The small finger of the right hand is also employed to half–close the hole at the end of the instrument to play the low C♯ and the top D. In these two cases, it should be slipped into the bell, but it is only the ear which can decide on how much the bell needs to be closed in order to play these notes, which are not used very often, in tune.

The two thumbs must be raised from the instrument as little as possible. It is enough, in order to open the holes which they work, to raise them a little by bending the 1st phalange. The right hand thumb must be also used to open the key of the A♯, whose leg descends close to the hole that it closes.

The position of the body must be natural. The flageolet is held diagonally in front of oneself so that the head remains upright and the elbows are not raised. One should especially observe not to swell the cheeks to blow and to breathe naturally.

A light breath is enough to play the lowest note, but the intensity of the air should be gradually increased as one goes up towards the highest note.

Each note is played by pronouncing the syllable tu by means of a light blow of the tongue, which should touch the lips without touching the beak of the instrument. It is necessary, at the same time, to change the fingers according to the note which one wants hear. The precision with which one must observe this point can be acquired only by practice. Pupils will have to be careful, initially, to practise this slowly, in order that eventually the desired result will be achieved with a perfect regularity.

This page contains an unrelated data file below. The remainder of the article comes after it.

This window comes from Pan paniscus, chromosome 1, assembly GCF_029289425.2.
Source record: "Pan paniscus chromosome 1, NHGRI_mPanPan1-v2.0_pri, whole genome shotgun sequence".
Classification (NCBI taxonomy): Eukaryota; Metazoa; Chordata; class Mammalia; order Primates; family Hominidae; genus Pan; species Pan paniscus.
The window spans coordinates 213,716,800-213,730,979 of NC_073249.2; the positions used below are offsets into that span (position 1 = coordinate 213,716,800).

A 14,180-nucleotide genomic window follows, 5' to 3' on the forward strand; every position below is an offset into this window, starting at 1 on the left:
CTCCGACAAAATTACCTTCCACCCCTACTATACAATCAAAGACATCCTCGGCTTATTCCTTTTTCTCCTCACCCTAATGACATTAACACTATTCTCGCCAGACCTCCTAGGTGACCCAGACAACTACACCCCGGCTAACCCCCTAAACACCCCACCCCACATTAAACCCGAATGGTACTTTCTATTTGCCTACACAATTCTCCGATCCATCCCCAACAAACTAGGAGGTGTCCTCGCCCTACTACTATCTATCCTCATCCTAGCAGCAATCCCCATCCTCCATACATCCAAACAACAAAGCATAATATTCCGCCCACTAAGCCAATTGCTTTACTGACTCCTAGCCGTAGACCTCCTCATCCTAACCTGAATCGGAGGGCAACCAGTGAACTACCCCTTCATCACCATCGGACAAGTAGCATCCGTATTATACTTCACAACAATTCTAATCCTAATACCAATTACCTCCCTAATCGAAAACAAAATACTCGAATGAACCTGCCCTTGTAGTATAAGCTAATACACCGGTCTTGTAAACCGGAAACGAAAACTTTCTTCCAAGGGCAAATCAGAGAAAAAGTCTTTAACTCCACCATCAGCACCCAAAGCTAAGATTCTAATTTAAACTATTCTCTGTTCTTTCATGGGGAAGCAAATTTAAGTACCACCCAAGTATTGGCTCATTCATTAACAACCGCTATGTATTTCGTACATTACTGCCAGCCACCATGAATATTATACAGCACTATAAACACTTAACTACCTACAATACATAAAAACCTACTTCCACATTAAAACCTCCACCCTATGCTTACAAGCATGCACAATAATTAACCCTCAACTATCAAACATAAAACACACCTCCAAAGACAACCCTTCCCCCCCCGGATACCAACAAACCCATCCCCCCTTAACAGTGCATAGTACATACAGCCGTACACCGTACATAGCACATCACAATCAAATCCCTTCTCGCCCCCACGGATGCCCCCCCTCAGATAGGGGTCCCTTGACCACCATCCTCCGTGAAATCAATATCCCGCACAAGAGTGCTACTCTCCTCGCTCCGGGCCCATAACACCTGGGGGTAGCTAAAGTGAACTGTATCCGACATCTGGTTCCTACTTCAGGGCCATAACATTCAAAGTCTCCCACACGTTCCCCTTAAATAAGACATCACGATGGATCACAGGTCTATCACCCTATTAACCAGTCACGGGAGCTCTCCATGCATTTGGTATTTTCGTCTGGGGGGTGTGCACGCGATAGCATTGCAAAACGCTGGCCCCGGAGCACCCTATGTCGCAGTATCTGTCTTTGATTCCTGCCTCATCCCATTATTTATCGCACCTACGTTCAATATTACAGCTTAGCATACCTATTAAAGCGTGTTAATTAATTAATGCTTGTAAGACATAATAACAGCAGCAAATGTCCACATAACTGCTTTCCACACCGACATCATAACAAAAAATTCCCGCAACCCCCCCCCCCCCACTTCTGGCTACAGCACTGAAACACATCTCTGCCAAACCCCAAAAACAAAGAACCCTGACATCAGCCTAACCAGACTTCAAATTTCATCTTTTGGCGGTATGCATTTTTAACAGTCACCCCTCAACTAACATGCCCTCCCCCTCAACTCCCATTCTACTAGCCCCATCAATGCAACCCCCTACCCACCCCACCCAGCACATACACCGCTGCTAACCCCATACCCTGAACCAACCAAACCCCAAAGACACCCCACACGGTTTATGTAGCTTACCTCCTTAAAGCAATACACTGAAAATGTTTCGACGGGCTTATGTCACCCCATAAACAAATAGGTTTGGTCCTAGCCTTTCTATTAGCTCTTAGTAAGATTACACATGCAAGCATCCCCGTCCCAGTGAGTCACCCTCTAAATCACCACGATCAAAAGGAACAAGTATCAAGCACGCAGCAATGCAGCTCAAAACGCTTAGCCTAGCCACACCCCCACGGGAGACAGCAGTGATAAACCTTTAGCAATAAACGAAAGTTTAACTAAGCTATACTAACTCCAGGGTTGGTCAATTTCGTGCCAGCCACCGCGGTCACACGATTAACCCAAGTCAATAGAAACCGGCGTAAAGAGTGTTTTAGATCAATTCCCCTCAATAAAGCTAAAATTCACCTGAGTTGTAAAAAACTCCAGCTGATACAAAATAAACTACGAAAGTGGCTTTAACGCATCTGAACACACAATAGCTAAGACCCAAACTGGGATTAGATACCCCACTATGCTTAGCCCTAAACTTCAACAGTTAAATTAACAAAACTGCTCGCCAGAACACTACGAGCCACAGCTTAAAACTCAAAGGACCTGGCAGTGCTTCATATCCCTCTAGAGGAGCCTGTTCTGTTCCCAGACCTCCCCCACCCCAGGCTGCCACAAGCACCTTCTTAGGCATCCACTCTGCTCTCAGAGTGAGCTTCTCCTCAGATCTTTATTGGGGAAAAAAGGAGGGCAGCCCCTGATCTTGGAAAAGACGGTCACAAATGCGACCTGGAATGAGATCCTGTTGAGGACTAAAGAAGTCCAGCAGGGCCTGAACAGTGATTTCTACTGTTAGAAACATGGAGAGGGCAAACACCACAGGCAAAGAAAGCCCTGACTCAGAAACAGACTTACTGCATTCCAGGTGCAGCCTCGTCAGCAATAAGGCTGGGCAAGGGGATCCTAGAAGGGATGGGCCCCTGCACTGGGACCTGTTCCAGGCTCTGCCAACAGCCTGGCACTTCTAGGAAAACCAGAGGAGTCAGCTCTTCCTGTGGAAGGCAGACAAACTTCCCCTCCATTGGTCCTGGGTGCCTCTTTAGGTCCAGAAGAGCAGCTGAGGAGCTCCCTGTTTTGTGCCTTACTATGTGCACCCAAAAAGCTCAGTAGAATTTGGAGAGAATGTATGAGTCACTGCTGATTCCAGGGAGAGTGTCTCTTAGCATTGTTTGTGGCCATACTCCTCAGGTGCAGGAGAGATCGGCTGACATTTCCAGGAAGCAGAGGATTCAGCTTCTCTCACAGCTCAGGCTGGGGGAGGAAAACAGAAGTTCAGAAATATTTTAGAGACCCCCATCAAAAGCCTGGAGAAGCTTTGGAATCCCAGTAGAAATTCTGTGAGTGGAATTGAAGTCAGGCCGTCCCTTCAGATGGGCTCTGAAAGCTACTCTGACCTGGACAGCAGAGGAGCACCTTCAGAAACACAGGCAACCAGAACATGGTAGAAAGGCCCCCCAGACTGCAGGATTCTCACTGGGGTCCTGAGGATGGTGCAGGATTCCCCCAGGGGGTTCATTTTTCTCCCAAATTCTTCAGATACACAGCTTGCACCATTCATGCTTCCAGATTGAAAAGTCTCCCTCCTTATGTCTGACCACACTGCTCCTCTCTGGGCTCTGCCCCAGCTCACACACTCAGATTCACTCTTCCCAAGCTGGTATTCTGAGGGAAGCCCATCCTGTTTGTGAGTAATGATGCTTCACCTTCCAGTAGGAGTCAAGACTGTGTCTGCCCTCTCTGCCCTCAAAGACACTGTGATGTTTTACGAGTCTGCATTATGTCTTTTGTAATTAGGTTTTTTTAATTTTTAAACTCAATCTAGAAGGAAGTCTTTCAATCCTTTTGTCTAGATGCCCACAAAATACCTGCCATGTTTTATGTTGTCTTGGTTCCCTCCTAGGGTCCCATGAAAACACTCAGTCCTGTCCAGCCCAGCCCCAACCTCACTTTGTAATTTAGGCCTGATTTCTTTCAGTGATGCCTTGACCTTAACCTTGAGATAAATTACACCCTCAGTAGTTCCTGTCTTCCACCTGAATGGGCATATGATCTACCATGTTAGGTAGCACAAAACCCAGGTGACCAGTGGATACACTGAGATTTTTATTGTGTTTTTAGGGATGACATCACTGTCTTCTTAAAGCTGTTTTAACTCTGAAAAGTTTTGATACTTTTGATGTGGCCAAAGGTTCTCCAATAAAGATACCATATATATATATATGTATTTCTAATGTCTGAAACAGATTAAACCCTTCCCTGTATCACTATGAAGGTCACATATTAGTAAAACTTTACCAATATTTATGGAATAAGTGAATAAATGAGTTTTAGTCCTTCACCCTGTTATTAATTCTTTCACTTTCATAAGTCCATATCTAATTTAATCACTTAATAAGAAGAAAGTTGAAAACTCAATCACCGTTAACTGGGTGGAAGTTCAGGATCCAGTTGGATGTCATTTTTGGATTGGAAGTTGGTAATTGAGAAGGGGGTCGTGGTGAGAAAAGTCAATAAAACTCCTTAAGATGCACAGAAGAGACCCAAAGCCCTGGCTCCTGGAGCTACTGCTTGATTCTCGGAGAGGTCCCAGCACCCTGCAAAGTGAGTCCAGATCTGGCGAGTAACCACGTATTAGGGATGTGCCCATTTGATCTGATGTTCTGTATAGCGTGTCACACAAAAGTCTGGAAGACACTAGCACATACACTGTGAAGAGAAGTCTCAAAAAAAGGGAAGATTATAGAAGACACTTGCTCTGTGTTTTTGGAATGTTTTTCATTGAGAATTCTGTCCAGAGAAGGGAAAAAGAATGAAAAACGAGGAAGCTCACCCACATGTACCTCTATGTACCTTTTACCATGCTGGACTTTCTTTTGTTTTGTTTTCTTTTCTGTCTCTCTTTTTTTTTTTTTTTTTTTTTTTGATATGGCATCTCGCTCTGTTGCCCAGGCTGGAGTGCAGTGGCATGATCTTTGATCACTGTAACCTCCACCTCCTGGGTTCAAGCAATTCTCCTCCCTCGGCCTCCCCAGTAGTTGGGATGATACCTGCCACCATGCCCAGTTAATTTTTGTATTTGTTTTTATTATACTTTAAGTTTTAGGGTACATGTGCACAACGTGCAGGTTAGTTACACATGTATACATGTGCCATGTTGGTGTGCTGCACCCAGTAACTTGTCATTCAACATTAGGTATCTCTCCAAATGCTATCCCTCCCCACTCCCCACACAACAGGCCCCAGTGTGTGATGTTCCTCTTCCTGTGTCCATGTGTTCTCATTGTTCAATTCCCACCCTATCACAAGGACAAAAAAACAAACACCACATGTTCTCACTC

The slurred notes are player together by a single articulation of the tongue (that is the feature which joins them). In the passages where there are many slurred notes and no rests, it is essential to breathe only before the note which begins one of these slurs. Some notes are played in two ways; they are indicated in the fingering chart. The 1st fingering is the best, and the second is to facilitate various other features.

Flageolets exist in several keys, but the one in A with 3 keys makes the other less useful, as one can play all the notes with this flageolet.

There are flageolets with a beak and flageolets with a “nozzle” [a recorder–style mouthpiece]. They do not differ in tone and range except that those with beak sound much softer and more pleasant. Moreover, they have the advantage of not moistening as those with a nozzle do, for the chamber after the beak, into which one can introduce a small sponge, is intended to receive the water of the vapour of the breath. The keys added to this instrument make the features of certain passages easier, but one can play them with the keyless flageolet since, as one will see it in the fingering charts, all the notes can be played with one or the other flageolet.

The 1st key, is that of the D, it is usually employed for the cadences, and is opened with the 1st finger of the right hand; the 2nd key, is the Key of G♯, it is opened with the right hand thumb; the 3rd, is Key of D♯ or E♭, it opens with the little finger of the left hand.